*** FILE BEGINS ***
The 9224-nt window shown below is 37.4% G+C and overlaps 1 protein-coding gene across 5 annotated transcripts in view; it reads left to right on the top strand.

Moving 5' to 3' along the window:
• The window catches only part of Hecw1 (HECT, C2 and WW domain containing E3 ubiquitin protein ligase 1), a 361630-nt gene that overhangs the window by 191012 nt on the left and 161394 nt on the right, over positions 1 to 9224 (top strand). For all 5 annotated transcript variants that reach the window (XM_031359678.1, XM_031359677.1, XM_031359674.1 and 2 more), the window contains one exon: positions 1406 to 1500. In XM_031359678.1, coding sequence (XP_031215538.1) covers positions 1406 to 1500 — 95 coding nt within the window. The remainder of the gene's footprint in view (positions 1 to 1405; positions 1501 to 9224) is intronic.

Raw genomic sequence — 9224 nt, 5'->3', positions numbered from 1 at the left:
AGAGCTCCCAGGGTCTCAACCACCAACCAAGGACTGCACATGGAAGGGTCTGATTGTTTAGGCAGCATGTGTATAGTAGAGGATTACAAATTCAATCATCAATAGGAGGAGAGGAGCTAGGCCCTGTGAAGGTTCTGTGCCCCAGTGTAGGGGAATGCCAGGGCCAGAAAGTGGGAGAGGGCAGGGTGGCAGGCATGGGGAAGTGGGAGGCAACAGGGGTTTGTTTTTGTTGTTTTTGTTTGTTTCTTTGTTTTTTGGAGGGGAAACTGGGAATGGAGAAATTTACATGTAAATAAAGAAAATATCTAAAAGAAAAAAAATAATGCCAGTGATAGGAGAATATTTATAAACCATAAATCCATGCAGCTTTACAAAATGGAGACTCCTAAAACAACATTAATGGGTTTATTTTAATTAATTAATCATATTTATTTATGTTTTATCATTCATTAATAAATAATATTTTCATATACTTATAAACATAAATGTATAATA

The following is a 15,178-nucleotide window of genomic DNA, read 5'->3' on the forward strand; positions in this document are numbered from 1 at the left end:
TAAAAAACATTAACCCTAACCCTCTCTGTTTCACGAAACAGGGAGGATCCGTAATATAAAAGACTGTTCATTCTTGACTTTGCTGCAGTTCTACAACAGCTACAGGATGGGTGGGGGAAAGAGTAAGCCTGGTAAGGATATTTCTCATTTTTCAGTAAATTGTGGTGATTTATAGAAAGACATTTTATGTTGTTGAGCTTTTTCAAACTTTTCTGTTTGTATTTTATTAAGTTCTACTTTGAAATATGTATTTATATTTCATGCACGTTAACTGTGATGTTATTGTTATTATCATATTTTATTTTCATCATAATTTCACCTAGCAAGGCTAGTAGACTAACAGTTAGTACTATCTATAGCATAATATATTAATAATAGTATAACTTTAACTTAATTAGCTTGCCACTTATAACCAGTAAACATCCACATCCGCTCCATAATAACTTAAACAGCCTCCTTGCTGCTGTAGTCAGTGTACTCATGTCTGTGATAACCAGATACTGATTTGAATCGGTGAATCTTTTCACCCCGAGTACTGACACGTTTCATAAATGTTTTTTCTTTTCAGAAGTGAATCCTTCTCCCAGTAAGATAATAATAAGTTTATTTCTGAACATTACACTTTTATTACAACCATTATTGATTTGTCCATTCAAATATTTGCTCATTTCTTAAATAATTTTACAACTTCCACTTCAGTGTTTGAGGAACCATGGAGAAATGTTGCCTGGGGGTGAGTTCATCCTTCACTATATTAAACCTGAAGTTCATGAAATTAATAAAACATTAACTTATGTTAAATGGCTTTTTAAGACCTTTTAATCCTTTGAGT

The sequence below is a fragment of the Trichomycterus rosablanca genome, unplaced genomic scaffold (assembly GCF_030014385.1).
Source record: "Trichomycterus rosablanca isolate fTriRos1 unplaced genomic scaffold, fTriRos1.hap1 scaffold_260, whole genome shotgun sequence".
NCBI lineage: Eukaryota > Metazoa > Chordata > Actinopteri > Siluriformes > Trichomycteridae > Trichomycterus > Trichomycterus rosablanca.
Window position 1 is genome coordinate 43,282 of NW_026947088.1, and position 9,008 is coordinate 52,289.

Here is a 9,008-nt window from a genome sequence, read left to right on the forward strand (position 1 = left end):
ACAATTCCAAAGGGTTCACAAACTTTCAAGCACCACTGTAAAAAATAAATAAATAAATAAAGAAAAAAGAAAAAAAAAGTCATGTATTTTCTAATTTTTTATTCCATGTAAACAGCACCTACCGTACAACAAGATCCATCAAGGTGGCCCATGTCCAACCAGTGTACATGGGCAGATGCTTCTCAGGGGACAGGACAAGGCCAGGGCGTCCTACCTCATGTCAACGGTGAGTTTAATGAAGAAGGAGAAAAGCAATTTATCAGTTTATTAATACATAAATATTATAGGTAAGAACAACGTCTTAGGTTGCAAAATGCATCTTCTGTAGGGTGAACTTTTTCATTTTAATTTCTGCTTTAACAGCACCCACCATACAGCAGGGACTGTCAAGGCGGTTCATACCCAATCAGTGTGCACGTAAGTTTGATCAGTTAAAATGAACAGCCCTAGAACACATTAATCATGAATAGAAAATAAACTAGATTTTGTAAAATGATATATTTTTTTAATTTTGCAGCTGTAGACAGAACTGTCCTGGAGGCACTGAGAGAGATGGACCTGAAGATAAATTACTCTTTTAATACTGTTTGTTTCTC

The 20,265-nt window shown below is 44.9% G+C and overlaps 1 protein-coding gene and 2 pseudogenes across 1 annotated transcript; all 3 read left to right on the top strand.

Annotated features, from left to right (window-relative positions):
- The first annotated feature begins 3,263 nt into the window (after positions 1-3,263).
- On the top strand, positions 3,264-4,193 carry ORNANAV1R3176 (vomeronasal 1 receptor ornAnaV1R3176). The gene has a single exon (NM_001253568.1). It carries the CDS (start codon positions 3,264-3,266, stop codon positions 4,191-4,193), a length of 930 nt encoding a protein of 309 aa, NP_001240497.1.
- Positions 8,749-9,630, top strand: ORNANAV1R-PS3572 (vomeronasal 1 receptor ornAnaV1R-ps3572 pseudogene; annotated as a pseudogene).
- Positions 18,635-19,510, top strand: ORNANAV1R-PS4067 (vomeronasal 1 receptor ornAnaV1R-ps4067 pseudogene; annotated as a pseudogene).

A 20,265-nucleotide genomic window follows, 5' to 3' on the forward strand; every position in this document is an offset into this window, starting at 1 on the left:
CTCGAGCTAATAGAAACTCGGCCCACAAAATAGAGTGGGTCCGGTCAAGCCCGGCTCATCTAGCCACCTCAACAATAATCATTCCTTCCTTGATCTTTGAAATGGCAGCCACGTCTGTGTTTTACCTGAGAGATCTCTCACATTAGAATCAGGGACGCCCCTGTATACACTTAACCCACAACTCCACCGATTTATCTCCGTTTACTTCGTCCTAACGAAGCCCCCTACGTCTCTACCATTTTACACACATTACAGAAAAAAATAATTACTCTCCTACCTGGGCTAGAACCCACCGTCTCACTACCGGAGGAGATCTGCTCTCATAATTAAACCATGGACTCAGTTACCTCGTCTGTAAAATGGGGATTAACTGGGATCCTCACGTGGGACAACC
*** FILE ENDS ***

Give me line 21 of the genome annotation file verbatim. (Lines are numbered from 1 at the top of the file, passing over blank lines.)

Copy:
CTCGAGCTAATAGAAACTCGGCCCACAAAATAGAGTGGGTCCGGTCAAGCCCGGCTCATCTAGCCACCTCAACAATAATCATTCCTTCCTTGATCTTTGAAATGGCAGCCACGTCTGTGTTTTACCTGAGAGATCTCTCACATTAGAATCAGGGACGCCCCTGTATACACTTAACCCACAACTCCACCGATTTATCTCCGTTTACTTCGTCCTAACGAAGCCCCCTACGTCTCTACCATTTTACACACATTACAGAAAAAAATAATTACTCTCCTACCTGGGCTAGAACCCACCGTCTCACTACCGGAGGAGATCTGCTCTCATAATTAAACCATGGACTCAGTTACCTCGTCTGTAAAATGGGGATTAACTGGGATCCTCACGTGGGACAACC